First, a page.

For older Baby Boomers who may have just seen their 401(k)s turn into 201(k)s, you may want to suggest deferred gift annuities as a giving option. They can sock the assets away now at the ACGA rates, let someone else manage the assets given, receive a charitable deduction, get payments in the future, and still make the kind of gift they have been wanting to make but can’t afford to give out of cash now.

G&T: What would you to say to fundraisers who may be especially concerned that donors may cut back on their giving this year-end?

Holman: Many are anticipating that. The thing to remember is that Giving USA statistics show inflation-adjusted giving seems to go down only 1% during times of recession (see page 1.) Because a disproportionate amount of giving is done in the fourth quarter, that means there can’t be too great an impact on that quarter in relation to others. Now more than ever, development officers need to realize that many donors still have money to give and those who are charitably inclined will still give it.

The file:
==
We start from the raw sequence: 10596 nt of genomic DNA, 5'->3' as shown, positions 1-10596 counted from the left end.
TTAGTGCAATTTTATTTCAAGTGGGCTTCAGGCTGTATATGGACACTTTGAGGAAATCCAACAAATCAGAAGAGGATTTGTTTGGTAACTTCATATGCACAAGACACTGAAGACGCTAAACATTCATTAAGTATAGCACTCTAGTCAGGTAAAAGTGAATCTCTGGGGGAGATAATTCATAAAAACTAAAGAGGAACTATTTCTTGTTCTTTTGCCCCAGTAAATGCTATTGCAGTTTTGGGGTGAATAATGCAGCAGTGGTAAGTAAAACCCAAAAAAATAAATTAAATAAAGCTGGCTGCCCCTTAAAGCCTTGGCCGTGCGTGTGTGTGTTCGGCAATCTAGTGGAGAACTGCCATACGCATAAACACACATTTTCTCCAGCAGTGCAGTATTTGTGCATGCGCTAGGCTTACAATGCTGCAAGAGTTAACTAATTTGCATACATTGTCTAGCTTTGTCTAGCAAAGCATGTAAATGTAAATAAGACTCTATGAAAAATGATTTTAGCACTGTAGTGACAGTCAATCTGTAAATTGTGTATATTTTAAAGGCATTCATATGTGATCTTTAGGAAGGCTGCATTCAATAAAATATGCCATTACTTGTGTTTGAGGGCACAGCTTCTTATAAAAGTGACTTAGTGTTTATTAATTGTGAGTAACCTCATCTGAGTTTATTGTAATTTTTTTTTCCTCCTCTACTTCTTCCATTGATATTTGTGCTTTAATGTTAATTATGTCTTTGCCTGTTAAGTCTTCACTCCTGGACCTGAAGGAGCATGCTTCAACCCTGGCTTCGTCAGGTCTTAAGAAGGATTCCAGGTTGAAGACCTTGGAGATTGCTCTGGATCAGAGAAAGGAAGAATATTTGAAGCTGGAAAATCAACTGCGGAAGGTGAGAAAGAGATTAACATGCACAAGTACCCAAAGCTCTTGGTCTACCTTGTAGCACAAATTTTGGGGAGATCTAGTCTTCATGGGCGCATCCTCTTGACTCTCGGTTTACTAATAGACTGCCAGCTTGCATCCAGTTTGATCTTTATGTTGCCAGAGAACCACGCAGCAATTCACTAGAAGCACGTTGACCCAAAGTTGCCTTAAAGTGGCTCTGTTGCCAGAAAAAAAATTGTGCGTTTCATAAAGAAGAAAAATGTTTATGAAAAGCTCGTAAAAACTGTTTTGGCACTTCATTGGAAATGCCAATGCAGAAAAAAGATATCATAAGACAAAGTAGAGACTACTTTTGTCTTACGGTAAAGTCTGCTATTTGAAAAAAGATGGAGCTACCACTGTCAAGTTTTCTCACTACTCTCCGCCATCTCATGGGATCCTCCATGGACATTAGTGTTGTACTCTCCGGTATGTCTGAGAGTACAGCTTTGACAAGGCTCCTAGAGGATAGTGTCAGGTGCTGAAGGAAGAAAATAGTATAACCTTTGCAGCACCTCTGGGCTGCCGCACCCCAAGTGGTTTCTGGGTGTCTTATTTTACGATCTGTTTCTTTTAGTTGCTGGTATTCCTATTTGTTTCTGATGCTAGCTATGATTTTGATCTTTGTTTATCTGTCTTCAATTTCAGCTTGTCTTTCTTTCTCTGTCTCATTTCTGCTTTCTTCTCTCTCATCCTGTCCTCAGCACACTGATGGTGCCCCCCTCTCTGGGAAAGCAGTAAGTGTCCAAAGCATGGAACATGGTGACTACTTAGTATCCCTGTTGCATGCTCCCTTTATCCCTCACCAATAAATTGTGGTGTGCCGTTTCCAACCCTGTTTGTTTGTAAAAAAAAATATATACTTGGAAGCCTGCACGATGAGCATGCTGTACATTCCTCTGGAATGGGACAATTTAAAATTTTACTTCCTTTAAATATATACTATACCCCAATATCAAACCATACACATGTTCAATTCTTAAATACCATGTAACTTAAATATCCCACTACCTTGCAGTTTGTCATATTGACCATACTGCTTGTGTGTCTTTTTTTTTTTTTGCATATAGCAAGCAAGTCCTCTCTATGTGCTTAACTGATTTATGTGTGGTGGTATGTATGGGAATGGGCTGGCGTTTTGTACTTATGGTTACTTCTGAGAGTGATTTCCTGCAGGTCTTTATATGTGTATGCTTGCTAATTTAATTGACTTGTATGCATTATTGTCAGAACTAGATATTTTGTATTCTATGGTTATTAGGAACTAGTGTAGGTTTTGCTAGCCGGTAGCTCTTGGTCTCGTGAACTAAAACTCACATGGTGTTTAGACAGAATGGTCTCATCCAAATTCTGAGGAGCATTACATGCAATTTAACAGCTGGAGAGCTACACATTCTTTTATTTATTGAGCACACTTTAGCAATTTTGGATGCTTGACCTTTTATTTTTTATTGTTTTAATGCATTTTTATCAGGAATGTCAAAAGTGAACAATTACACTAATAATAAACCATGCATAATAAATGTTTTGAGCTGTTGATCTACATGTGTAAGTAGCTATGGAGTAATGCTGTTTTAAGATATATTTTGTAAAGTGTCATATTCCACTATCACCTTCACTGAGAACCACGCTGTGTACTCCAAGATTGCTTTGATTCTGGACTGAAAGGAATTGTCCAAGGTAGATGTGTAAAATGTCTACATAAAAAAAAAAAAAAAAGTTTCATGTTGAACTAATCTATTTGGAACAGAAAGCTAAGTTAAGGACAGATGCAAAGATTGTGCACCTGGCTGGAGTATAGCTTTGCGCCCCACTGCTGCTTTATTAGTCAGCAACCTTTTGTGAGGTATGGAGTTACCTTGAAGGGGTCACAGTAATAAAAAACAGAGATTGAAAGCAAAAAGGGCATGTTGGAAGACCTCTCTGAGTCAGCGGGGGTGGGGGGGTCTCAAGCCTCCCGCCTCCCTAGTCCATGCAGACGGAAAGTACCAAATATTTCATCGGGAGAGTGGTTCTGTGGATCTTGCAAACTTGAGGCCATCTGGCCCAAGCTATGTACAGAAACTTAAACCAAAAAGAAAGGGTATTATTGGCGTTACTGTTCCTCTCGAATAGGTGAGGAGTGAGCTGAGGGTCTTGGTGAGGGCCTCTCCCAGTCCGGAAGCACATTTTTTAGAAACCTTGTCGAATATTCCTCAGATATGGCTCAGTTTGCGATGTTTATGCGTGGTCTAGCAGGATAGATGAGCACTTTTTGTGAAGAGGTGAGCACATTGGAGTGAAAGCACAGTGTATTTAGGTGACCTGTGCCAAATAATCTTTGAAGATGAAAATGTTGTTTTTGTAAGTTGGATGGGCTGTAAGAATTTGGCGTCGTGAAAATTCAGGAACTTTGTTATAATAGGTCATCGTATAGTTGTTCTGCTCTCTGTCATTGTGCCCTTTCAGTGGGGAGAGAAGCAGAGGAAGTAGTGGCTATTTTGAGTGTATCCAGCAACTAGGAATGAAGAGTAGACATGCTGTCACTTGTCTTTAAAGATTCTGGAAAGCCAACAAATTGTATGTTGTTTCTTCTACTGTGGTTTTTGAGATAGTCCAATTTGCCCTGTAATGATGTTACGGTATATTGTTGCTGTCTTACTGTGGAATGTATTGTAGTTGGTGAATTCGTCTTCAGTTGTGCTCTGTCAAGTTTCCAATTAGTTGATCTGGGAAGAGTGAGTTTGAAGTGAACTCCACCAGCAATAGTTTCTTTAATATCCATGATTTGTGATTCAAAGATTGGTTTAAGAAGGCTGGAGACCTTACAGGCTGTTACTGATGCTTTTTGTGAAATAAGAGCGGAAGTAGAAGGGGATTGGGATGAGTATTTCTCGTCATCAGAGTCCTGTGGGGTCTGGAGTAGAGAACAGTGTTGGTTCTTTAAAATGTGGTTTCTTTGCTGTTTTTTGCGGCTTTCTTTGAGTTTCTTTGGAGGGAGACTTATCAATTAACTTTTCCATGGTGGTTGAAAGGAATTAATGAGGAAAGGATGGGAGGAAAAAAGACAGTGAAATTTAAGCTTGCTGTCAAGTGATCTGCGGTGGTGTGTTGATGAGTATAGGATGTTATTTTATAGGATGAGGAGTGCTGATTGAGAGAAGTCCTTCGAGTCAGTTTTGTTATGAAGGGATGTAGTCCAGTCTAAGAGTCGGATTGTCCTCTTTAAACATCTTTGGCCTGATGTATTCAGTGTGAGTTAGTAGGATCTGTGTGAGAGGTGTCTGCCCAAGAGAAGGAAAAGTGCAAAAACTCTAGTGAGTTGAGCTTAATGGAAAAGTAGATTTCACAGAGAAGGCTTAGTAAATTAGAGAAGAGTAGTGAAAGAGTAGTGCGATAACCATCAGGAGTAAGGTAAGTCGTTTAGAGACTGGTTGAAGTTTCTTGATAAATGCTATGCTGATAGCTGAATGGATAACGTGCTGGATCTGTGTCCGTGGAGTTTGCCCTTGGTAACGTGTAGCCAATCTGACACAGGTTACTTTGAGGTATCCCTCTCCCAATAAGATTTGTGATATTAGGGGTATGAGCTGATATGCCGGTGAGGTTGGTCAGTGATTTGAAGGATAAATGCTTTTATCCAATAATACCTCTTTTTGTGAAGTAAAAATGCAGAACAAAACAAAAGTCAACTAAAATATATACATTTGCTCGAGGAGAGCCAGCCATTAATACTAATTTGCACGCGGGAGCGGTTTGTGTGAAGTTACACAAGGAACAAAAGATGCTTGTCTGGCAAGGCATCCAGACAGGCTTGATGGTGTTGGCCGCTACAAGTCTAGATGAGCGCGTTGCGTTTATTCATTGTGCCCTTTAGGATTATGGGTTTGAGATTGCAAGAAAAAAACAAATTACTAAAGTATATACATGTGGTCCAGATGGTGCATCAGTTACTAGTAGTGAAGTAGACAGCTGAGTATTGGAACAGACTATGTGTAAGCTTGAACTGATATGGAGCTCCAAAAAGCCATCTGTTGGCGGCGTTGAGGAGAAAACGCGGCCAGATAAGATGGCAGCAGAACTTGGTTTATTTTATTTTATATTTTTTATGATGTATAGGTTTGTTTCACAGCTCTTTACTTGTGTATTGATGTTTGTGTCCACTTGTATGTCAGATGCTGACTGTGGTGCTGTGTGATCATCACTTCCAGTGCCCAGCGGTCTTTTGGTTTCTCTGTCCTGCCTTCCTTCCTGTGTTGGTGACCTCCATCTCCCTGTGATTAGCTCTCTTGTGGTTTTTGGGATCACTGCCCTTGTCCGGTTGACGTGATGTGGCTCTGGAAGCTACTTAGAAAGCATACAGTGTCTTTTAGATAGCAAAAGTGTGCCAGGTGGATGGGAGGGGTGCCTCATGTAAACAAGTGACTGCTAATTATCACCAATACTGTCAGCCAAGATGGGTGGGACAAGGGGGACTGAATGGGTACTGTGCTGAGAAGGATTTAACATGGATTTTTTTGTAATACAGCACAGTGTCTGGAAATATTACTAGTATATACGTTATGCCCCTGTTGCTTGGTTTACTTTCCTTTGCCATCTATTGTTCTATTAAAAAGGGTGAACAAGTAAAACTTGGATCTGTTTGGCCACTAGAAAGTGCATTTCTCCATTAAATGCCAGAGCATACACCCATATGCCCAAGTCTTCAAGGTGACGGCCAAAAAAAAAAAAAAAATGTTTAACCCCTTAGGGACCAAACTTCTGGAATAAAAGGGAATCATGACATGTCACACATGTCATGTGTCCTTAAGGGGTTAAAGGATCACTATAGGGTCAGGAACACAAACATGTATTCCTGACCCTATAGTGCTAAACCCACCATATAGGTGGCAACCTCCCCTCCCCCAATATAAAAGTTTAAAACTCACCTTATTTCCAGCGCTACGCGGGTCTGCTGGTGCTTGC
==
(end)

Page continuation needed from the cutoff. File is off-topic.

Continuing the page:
Just as my friend at the food bank said, you may be getting smaller gifts, but you could be receiving gifts from more people and additional gifts from some who may have already given this year but want to give again in response to what they see as increased need. Be sure to tell your story compellingly this year-end.

G&T: Any final words of wisdom you can offer to those fundraisers who are experiencing their first economic downturn?

Holman: First, take a deep breath. Second, don’t panic. Third, realize that for now this is the new normal and those who do well will be the ones who adapt the fastest. Fourth, keep in close touch with the inner circle of your donors—your board, your top 100 donors, etc. Really keep them close. Fifth, be optimistic. If you are dooming and glooming, people will pick up on that vibe. Nobody wants to write a check just to keep the lights on and the doors open.

Remember that overall giving doesn’t appear to decline much during recessionary periods, but that is the net result of some increasing—and some decreasing—their gifts.

People want to support those organizations that are forwardthinking and positive, and where they know their gifts will make a difference. You may also want to seek out a colleague who has been through tough economic times of the past and ask him/her to share some tips and techniques.